That's it. That's their entire case. You don't have to be a Constitutional scholar to see several critical flaws in their logic here:
- First, legally speaking, there isn't any "mandate" to begin with, just a tax. Here's the actual wording of the relevant section of the ACA:
SEC. 5000A. <<NOTE: 26 USC 5000A.>> REQUIREMENT TO MAINTAIN MINIMUM ESSENTIAL COVERAGE.
(a) Requirement To Maintain Minimum Essential Coverage.--An applicable individual shall for each month beginning after 2013 ensure that the individual, and any dependent of the individual who is an applicable individual, is covered under minimum essential coverage for such month.
(b) Shared Responsibility Payment.--
(1) In general.-- <<NOTE: Penalty.>> If an applicable individual fails to meet the requirement of subsection (a) for 1 or more months during any calendar year beginning after 2013, then, except as provided in subsection (d), there is hereby imposed a penalty with respect to the individual in the amount determined under subsection (c).
(2) Inclusion with return.--Any penalty imposed by this section with respect to any month shall be included with a taxpayer's return under chapter 1 for the taxable year which includes such month.
I'll get back to this in a moment, but while the word "mandate" appears nine times throughout the text of the ACA and three times throughout the ACA Reconciliation bill regarding other provisions of the ACA, it doesn't appear once in the actual "Requirement to Maintain Minimum Essential Coverage" (MEC) section.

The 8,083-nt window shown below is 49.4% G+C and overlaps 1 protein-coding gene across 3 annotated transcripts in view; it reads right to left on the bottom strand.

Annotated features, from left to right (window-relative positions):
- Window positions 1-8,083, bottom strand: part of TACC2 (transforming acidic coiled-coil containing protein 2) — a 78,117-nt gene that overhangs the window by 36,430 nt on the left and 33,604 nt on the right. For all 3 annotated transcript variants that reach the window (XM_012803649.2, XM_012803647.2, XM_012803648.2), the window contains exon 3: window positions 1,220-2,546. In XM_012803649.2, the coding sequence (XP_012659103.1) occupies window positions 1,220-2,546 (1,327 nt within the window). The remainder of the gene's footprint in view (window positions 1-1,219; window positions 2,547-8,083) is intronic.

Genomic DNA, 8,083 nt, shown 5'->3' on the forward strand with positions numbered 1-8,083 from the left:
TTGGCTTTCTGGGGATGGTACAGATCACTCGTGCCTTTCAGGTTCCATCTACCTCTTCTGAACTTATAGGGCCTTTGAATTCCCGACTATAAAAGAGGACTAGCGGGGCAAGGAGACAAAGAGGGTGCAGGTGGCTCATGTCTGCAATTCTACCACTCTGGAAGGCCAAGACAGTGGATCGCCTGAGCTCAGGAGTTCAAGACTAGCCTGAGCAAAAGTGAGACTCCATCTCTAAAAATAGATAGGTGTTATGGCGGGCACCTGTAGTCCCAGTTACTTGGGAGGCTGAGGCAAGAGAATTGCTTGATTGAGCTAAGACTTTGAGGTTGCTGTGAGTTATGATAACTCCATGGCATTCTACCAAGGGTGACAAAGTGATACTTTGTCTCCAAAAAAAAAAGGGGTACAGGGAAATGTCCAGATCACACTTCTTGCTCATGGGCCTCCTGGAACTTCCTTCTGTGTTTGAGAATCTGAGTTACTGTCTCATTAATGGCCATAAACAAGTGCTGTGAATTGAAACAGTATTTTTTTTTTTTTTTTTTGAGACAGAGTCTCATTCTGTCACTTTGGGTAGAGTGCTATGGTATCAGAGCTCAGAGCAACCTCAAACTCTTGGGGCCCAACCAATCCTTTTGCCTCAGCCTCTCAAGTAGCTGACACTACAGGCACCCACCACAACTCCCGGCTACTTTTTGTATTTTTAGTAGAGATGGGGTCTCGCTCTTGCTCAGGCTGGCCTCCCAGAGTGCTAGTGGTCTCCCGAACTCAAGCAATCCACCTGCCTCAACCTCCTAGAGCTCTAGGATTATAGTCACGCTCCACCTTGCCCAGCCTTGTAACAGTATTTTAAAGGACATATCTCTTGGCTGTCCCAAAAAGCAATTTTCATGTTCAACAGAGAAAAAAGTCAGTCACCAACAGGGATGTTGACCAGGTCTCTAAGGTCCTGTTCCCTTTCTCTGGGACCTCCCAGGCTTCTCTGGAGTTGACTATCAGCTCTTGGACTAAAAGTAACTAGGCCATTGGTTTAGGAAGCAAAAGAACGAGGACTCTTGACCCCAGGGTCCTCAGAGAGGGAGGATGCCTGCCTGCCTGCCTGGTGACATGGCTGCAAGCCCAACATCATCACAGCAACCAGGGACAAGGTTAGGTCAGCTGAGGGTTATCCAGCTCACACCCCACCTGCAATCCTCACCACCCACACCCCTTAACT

- Second: The fact that the dollar amount of the penalty has been changed to $0 doesn't change the fact that zero is, indeed, still a number.
Note that (2) above stats that the penalty shall be included with a taxpayer's federal tax return for the taxable year that they didn't have minimum essential coverage. So, fine: If you owe $1,000.00 in federal taxes for everything else, you have to add to that your lack-of-MEC penalty...which is $0.00.
Total amount owed to the IRS? $1,000.00. Congratulations, you've paid the ACA's Individual Mandate Penalty.
Let's assume that you had MEC for all 12 months of the year and therefore don't owe the penalty. Let's further say that you owe $1,000 but are also owed a $1,000 tax refund, bringing your net taxes owed down to $0.00.
If you don't write a check, have you paid your taxes? Yes, as long as you actually file your tax return.
What if you include a check for the amount owed: $0.00?
Well, I don't know how the IRS's bank would actually handle the physical check--I've called around to a couple of banks and they say it would be rejected because the computer system simply can't handle a null check amount--but I'm pretty sure the IRS won't come after you for not paying your taxes whether you do so or not...again, as long as you've filed and turned in your 1040 on time.
- Third: Who says it's inseverable from the rest of the ACA? The plaintiffs are using the argument that the Obama Administration argued in 2012 that the mandate penalty was "essential" to the ACA functioning properly. If the Obama Administration itself argued that the mandate was essential then, they argue, that must mean that it's essential today as well!